Tips To Look After Your Leather
Ensure a lifetime of enjoyment with your CarveOn leather goods, from notebooks to wallets, by properly caring for them. Leather is known for its strength, durability, and resilience, but proper maintenance is key to maintaining its appearance over time. Follow our four easy tips for caring for your leather items and watch them age gracefully.
If your leather gets wet, dry it
If your leather gets wet, dry it slowly using room temperature and gentle air currents. Avoid using direct heat sources like a hair-dryer or radiator as it can change the chemical structure of the leather
Dry leather is thirsty leather
To revive dry leather, gently massage a light leather dressing or natural cream into it. A good option is Tandy Leather Factory's Eco-Flo Professional Conditioner Crème. Keep in mind that conditioning can cause the leather to darken slightly, but this is normal and will fade as it dries. Allow the leather to dry completely before buffing it with a lint-free cloth.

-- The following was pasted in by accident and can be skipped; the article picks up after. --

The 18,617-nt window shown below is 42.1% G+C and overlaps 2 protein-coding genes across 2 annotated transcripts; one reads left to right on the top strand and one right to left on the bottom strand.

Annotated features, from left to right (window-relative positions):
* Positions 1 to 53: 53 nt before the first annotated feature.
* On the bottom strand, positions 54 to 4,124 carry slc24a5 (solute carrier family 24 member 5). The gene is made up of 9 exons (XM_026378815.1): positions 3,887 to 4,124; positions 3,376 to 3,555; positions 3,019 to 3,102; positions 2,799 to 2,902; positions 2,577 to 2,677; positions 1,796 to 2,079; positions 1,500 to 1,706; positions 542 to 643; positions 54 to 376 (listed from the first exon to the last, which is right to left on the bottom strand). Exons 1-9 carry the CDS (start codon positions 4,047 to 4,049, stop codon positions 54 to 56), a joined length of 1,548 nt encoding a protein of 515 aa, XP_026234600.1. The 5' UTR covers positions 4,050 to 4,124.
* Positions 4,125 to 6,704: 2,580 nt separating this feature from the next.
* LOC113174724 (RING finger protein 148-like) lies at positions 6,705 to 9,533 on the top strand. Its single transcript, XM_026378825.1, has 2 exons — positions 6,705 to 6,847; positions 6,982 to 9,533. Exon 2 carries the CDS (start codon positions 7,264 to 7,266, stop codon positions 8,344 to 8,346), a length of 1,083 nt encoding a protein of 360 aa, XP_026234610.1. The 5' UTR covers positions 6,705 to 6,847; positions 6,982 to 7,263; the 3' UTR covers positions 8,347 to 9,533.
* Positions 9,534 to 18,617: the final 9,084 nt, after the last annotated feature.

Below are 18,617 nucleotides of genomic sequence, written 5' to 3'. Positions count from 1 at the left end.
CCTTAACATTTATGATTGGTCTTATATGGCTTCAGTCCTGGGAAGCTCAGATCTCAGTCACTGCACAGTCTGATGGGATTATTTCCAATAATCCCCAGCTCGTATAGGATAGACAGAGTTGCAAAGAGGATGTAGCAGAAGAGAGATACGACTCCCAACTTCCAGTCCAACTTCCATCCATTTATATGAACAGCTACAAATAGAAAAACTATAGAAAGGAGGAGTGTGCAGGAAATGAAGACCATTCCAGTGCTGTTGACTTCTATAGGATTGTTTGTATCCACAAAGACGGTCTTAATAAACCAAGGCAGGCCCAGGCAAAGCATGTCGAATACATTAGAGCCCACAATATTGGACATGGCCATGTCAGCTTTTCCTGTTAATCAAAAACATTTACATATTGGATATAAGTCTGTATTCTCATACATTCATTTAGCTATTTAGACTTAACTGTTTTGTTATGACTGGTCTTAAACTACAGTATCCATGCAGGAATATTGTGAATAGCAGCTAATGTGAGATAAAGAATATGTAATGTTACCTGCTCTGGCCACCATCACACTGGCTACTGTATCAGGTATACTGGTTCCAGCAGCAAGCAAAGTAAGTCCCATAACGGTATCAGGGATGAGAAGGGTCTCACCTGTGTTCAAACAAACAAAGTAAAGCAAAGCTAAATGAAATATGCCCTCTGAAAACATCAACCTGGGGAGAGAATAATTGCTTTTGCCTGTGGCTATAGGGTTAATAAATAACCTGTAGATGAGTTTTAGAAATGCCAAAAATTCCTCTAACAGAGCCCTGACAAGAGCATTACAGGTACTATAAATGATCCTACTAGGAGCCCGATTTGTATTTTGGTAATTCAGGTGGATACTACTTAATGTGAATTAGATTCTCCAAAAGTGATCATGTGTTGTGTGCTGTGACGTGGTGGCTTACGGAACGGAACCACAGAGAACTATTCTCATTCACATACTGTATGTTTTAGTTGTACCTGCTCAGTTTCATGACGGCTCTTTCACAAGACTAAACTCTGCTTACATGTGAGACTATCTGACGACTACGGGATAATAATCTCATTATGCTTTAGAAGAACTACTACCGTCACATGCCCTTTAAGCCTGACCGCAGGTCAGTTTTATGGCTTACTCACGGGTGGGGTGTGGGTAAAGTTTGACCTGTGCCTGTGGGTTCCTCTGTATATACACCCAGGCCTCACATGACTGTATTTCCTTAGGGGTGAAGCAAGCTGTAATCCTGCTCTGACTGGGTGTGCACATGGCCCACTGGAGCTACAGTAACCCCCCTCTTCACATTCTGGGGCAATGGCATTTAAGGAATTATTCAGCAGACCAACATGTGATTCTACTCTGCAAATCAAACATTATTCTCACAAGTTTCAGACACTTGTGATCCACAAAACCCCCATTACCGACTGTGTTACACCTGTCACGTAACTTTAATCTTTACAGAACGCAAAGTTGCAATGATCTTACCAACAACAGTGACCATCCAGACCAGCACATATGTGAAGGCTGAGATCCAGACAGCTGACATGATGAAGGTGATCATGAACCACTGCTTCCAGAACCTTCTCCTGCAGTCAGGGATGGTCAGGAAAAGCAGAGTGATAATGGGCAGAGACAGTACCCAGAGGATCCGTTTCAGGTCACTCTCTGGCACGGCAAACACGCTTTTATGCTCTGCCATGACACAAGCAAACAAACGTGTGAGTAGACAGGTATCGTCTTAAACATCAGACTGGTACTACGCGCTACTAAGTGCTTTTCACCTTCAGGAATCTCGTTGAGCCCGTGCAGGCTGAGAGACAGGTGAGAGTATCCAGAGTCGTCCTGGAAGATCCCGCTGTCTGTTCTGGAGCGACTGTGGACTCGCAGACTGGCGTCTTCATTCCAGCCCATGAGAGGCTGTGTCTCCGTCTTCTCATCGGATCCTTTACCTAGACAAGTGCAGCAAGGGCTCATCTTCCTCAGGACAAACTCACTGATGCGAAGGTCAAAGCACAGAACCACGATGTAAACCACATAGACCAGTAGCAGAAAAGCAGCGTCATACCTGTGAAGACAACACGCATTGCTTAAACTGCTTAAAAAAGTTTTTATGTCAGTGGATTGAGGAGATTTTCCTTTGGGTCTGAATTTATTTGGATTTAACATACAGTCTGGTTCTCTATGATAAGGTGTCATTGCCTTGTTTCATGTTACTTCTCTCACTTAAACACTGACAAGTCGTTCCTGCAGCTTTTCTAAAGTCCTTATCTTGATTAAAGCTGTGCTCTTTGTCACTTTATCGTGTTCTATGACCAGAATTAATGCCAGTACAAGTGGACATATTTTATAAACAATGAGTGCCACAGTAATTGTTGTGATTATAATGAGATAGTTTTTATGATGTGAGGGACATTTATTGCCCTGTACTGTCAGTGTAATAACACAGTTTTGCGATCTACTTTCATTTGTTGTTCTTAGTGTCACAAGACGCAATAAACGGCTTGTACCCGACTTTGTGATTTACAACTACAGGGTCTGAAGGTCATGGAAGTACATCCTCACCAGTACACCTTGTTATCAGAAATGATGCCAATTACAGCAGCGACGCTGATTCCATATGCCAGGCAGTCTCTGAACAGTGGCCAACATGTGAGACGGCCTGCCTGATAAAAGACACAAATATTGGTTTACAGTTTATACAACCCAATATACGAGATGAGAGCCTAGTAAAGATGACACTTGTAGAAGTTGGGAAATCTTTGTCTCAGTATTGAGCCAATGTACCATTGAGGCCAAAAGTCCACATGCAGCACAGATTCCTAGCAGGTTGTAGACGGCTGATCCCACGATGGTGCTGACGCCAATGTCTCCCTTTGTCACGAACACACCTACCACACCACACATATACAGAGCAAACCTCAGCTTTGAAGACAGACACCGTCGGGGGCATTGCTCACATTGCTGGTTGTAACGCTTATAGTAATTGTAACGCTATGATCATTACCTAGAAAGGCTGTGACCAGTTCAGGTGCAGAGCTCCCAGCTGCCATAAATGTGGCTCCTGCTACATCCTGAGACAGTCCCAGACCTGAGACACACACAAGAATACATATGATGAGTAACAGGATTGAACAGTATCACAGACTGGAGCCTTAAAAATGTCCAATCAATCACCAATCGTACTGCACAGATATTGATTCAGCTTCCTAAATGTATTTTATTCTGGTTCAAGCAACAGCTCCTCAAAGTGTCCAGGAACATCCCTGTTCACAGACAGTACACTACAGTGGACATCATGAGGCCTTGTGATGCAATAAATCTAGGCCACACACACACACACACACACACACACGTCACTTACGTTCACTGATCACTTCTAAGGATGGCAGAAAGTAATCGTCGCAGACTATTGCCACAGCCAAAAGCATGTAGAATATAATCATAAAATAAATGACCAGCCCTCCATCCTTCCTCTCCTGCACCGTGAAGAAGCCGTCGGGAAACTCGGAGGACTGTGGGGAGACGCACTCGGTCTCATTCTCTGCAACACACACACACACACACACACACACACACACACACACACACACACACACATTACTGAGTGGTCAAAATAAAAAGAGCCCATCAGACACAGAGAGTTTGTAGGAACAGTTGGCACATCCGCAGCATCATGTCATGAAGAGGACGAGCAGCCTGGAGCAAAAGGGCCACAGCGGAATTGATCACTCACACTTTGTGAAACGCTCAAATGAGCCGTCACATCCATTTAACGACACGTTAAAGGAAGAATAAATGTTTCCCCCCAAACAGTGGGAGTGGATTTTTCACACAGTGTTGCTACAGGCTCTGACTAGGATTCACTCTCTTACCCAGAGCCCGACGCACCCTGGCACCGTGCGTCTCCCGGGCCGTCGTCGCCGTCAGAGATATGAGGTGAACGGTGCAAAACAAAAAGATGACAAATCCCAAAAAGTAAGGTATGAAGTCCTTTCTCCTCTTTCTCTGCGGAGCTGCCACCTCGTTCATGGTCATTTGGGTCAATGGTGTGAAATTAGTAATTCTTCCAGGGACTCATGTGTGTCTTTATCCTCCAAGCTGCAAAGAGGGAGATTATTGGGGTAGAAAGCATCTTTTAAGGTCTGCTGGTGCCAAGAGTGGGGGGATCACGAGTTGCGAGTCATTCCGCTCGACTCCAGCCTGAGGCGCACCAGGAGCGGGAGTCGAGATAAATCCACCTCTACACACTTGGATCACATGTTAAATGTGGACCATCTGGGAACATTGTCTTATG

If your leather gets dirty, clean it
If your leather gets dirty, clean it with a damp cloth preferably or alternatively use a mild castile soap/hand dishwashing liquid, diluted at least 1:10 (it should not be sudsy), and allow to dry before conditioning.
Store your leather correctly
Leather is a natural product that needs air to maintain its quality. Avoid wrapping it in plastic and store it in a cool, dry place.
As time goes on, leather will develop unique markings and slight colour changes which add to its character and beauty, similar to a fine wine that improves with age.
Leather Patina Explained
Leather is one of the few materials in the world that gets better over time. Like human skin, it shows age just like we do. This is what we refer to as Patina. Leather Patina is what makes full-grain leather stand apart from its
lessened peers. Leather patina is something that is developed from everyday use. From the scratches on your notebook to the marks on your wallet. It’s a process that cannot be replicated through artificial processes and takes years to develop naturally.
A number of factors contribute to how patina develops:
- Body oils
- Moisture in the air
- Leather naturally oxidises